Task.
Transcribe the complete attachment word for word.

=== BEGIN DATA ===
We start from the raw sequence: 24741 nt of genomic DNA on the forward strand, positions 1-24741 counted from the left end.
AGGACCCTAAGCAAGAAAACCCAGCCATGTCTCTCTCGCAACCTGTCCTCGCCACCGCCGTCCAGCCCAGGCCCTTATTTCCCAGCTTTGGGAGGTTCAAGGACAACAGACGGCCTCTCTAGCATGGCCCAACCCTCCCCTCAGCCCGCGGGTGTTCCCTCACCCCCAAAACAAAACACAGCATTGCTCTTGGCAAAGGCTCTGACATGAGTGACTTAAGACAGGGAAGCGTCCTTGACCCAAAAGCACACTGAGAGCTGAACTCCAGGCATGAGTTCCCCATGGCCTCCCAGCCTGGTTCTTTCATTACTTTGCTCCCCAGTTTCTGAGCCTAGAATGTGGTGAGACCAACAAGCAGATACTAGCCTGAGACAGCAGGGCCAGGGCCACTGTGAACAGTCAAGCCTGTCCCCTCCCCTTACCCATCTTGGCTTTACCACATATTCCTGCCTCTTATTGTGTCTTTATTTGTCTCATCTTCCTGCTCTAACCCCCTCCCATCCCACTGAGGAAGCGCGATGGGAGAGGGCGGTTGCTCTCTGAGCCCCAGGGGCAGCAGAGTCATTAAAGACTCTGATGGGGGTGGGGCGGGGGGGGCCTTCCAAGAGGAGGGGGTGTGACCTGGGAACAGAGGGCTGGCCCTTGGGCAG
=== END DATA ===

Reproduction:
We start from the raw sequence: 24741 nt of genomic DNA on the forward strand, positions 1-24741 counted from the left end.
AGGACCCTAAGCAAGAAAACCCAGCCATGTCTCTCTCGCAACCTGTCCTCGCCACCGCCGTCCAGCCCAGGCCCTTATTTCCCAGCTTTGGGAGGTTCAAGGACAACAGACGGCCTCTCTAGCATGGCCCAACCCTCCCCTCAGCCCGCGGGTGTTCCCTCACCCCCAAAACAAAACACAGCATTGCTCTTGGCAAAGGCTCTGACATGAGTGACTTAAGACAGGGAAGCGTCCTTGACCCAAAAGCACACTGAGAGCTGAACTCCAGGCATGAGTTCCCCATGGCCTCCCAGCCTGGTTCTTTCATTACTTTGCTCCCCAGTTTCTGAGCCTAGAATGTGGTGAGACCAACAAGCAGATACTAGCCTGAGACAGCAGGGCCAGGGCCACTGTGAACAGTCAAGCCTGTCCCCTCCCCTTACCCATCTTGGCTTTACCACATATTCCTGCCTCTTATTGTGTCTTTATTTGTCTCATCTTCCTGCTCTAACCCCCTCCCATCCCACTGAGGAAGCGCGATGGGAGAGGGCGGTTGCTCTCTGAGCCCCAGGGGCAGCAGAGTCATTAAAGACTCTGATGGGGGTGGGGCGGGGGGGGCCTTCCAAGAGGAGGGGGTGTGACCTGGGAACAGAGGGCTGGCCCTTGGGCAG